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Old 11-17-2014, 12:52 AM   #11
bunce
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Hi nucacidhunter, I guess we will agree to disagree on some of these points. I can't conceive of a way in which a 2-step protocol can be 'cleaner' or less susceptible to artefacts than a 1-step set-up. It may be cheaper, arguably more efficient? - but not cleaner. When it comes to NGS, PCR is a necessary evil it should be minimised in anyway possible.

Quote:
Originally Posted by nucacidhunter View Post
Chimeric reads actually would be more prevalent in one step PCR rather than two step, because two major reasons for Chimera formation during PCR are incomplete extension and strand invasion. The condition for both are favoured in one step PCR where the reagents are most likely to deplete and concentration of amplicons increase to a critical point favouring those reactions.
Your logic is lost on me here as the 2-step method also goes though a 1st round PCR that is just is susceptible to Chimeras (I think we agree that PCR cycles should be kept to a minimum). In amplicon sequencing some people work indexes into their 1st round PCRs then pool and amplify (as a pool) to get p5-rd1/rd2-p7 onto the products. In these situations there has been a number of reports of 'jumping' indexes presumably the result of incomplete extension. This "can't" happen (i.e. index jumping) in a 1-step workflow as the forward and reverse indexes are the only ones in tube.

Quote:
Originally Posted by nucacidhunter View Post
By using indexed primers for second step from a plate sealed with a plastic film and frozen, thawed and resealed multiple times, I have got 1 in 10,000 reads that had indices not used in the reactions. By using individual tubes containing an indexed primer and opening them one at a time such as recommended in Nextera protocol, no read was detected that had unused indexed primer.
If a 1/10,000 contamination rate suits your application then that is good - it won't suit everyone. People not as adept at removing those pesky films may report a higher rate????

Quote:
Originally Posted by nucacidhunter View Post
One obvious advantage using two step PCR with dual indexing (such as one described in Illumina 16S sequencing protocol, see link in #3) is that identifying and eliminating cross contamination post-sequencing (caused either by physical contamination during library prep or image analysis error with higher cluster densities) would be easy as chance of both primers being contaminated is reduced.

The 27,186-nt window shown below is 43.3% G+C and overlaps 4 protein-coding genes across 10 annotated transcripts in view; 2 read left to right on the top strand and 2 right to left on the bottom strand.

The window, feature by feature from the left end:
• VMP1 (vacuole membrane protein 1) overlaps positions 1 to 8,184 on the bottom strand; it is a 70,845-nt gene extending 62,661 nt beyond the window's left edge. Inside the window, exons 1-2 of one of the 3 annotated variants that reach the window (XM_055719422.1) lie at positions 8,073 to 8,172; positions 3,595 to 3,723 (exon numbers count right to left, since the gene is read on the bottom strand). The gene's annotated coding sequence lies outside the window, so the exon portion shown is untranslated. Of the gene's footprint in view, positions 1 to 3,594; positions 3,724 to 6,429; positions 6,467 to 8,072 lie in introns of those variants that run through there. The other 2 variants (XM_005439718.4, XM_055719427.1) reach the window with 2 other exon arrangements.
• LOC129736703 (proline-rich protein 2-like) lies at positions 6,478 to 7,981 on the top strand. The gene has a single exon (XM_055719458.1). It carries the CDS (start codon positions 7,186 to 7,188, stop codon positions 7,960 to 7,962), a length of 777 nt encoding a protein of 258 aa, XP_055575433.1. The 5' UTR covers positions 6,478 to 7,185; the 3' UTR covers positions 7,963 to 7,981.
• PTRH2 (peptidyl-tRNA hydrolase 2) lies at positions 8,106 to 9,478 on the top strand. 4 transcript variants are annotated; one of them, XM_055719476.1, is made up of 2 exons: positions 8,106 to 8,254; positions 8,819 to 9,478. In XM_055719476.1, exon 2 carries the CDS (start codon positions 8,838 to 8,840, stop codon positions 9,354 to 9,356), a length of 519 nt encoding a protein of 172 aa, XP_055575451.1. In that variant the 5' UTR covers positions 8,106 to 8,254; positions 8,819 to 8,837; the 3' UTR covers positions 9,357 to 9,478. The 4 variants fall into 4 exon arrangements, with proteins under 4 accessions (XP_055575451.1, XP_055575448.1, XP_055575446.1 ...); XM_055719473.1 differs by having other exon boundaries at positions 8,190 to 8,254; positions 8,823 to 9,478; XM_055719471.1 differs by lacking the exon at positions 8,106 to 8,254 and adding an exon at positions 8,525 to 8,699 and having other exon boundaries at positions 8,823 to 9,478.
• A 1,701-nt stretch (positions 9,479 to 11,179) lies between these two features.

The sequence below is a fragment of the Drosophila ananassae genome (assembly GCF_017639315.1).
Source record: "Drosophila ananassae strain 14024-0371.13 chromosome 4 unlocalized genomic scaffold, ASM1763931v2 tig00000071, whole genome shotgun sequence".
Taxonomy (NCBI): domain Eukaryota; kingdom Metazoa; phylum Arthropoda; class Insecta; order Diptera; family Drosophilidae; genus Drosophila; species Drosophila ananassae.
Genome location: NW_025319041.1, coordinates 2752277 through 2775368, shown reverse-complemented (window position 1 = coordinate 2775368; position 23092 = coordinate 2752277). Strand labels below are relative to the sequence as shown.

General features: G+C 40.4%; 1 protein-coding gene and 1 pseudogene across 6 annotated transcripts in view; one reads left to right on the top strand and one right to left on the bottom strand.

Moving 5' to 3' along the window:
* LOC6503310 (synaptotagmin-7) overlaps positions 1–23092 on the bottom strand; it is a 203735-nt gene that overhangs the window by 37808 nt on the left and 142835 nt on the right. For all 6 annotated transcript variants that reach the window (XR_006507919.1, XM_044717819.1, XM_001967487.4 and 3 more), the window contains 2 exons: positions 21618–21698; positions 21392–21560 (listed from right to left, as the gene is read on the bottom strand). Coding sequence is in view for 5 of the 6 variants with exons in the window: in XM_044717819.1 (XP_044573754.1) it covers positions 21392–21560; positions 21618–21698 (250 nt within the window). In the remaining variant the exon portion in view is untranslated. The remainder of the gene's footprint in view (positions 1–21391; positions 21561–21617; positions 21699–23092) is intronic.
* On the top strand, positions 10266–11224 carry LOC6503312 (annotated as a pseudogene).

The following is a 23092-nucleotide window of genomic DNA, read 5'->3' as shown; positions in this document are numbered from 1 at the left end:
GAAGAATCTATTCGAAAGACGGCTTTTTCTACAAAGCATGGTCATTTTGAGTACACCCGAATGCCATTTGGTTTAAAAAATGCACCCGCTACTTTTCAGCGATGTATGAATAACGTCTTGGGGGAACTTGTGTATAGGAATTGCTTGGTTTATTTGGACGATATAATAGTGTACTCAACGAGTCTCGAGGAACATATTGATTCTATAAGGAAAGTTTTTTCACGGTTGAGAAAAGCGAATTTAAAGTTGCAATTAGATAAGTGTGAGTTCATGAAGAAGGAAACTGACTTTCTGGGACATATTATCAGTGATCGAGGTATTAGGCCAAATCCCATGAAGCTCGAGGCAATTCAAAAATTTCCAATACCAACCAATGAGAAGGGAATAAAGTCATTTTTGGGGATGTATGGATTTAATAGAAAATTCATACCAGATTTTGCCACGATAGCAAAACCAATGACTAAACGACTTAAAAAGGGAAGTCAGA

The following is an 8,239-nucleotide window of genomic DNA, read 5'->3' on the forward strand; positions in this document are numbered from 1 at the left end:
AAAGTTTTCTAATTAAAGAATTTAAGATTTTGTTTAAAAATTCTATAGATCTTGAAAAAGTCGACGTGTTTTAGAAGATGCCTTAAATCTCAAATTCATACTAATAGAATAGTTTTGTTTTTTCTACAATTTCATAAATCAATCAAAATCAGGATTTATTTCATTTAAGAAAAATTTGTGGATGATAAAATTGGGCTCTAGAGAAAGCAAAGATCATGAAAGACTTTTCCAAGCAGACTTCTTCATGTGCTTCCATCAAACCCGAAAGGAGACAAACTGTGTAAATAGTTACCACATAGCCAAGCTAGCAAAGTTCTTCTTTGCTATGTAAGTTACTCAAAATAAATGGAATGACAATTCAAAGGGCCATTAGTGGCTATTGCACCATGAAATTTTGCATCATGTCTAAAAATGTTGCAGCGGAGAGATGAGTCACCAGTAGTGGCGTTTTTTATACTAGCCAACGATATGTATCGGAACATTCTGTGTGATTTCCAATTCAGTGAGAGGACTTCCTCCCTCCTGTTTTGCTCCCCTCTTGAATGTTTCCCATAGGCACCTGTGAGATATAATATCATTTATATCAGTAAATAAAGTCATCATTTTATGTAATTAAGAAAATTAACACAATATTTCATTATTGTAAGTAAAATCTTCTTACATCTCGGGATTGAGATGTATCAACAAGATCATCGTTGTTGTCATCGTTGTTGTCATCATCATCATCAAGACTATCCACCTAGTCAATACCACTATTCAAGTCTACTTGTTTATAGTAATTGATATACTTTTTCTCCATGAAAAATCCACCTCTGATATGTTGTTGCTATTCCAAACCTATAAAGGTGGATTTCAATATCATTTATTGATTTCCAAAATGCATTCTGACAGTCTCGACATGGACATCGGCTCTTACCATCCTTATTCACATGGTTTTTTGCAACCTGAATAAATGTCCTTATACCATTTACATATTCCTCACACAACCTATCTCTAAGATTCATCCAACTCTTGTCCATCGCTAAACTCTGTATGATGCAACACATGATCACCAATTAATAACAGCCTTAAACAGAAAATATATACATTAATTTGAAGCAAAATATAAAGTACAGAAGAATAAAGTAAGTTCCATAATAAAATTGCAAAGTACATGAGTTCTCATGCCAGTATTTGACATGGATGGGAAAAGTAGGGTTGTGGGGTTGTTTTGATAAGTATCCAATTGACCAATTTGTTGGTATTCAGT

This is is a way to identify contamination but is not an "obvious advantage " over a 1-step library generation. A 1-step workflow that integrates indexes and adapters at the 1st PCR so contamination is just as easy to spot.


Quote:
Originally Posted by nucacidhunter View Post
Cluster generation should not encourage chimera formation because bridge amplification takes place in solid state and unlike in solution PCR, fragments are not free to interact with each other. Fragments that are in close proximity or hybridize to each other and may fuse and form a cluster, will not produce pure signal either because of presence of mix template amplification or multiple primer binding sites and will fail filter so they cannot contribute to chimera reads.
Agreed, chimera's are not really an issue at cluster stage. But it is an amplification stage so one contaminatiing template molecule could initiate that cluster.


Quote:
Originally Posted by nucacidhunter View Post
It is not clear to me what sort of contamination would built over time, if one follows standard molecular biology lab hygiene such as using disposable gloves, aerosol free tips and cleaning bench and pipette surfaces.
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Aerosols build in labs over time. In a post PCR area you can use ART tips, UV and gloves but this minimises contamination it won't remove it. A good PCR once 'opened' will generate aerosols with 10^5-10^9 copies of DNA that can travel through HEPA filters and build in a lab.

But to bring this banter back to esherman's question - there are good ways to generate amplicon libraries using both 1-step and 2-step methods there are strengths and drawbacks to both approaches. How you tackle this is very much dependent on budget, sensitivity, contamination concerns and the application you intend for the data.
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